Balance Between Spending and Saving – G.P. Sharp, April 19, 2011
Spending or saving is one of the most crucial aspects of your credit, and one of the most difficult to manage. Typically, getting that pay check means spending it on all the things you’ve been waiting for. It can be anything, from a 52″ Ultra-plasma paper-thin television, to a computer, to a gaming console. But saving seems like the last thing you want to do with your money, and when you’ve got a credit card, trouble can quickly follow.
Credit lines are wonderful things to have on hand, and make those last minute impulse purchases all too easy. But the trouble is that debt has been mounting steadily in America the last ten years, increasing in the average household by thousands of dollars–and with the recession, there doesn’t seem to be any sign of stopping. People have less money than before, but they aren’t spending less–which is part of what created the recession in the first place. But enough of that. The question now is then: spend or save?
Well, typically, if you can save, there doesn’t really seem like a good argument not to. Especially if you have credit card debt. The line between spending and saving is largely defined by your income, and whether or not you can spend without putting yourself into greater debt. Credit bureaus don’t necessarily look at your income when they determine your credit score, but your debt-to-income ratio is important, because it plays a part in your maximum credit limit.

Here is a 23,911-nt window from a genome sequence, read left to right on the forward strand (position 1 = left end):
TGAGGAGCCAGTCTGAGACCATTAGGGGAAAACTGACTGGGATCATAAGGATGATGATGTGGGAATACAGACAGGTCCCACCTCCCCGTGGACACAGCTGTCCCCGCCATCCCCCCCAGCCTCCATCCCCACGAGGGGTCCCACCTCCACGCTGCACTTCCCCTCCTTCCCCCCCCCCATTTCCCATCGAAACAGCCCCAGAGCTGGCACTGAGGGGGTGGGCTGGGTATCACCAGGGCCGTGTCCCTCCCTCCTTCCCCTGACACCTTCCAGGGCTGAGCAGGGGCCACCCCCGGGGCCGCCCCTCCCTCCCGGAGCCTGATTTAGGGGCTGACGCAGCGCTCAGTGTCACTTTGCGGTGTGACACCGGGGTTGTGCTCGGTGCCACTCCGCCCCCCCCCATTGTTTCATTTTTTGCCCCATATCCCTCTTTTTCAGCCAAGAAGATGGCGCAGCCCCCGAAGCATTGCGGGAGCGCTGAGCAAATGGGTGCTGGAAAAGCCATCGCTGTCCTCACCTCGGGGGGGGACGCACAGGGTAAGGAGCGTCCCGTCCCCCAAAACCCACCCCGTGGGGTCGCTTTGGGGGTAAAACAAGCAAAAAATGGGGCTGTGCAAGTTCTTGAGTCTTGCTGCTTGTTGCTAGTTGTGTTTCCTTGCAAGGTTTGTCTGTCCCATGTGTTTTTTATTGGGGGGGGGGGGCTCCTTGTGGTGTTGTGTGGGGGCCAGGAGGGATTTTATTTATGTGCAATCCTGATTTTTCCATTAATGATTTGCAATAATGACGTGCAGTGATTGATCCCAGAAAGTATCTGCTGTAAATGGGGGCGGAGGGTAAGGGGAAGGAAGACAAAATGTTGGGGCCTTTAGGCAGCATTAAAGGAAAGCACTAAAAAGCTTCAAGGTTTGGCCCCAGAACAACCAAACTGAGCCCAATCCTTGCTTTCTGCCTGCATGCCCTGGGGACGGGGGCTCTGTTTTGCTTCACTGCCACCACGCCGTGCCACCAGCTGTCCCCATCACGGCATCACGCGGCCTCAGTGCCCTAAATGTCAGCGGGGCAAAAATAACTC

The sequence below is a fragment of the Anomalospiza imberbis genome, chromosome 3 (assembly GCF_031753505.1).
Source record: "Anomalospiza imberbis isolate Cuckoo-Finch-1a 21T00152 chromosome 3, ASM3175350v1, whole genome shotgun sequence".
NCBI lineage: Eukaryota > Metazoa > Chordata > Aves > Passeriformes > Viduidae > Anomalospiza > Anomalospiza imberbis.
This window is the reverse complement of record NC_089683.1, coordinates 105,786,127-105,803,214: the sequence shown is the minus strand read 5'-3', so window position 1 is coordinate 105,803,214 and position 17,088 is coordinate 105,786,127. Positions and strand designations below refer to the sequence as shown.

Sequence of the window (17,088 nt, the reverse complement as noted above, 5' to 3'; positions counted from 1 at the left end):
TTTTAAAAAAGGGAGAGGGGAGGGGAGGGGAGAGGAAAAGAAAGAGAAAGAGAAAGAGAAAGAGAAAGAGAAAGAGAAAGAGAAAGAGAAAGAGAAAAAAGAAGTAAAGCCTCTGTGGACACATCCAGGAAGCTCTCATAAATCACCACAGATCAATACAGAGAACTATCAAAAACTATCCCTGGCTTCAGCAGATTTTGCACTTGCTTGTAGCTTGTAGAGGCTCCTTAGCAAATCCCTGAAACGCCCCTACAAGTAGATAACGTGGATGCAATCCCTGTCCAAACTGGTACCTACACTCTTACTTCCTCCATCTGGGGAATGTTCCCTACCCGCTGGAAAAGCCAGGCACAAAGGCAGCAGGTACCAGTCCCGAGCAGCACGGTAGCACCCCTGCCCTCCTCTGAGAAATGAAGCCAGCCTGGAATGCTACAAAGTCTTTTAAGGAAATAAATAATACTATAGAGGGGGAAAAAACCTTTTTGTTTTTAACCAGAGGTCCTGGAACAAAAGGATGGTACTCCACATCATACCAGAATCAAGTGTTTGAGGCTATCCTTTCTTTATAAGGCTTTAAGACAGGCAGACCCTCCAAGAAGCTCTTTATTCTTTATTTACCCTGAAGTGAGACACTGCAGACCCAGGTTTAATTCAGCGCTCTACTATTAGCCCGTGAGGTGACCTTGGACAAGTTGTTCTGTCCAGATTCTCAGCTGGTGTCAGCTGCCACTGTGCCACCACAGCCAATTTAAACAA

If you’re spending more than you’re earning, and you run your credit load up to the max, your score will take a significant hit. As stated in previous articles, your maximum credit load on any one card should never really exceed 20-30% of your available credit. The higher you run this percentage, the worse it’ll impact your credit score.
What’s more, spending when you don’t actually have that money to spend–that is to say, when your debt far exceeds your income–will make it excessively difficult to bring your score, credit history, and debt under control. Spending tends to work in a snowball fashion, and one credit card easily segues into two and then three, until there’s no end to the bills. If you have debt, try setting as high a percentage of your monthly income towards paying down that debt as possible. If you can afford it, 60% is a good number to aim for. The most important thing is to keep in mind that the debt will only come down when it’s paid off–and there’s no better time to start than today.
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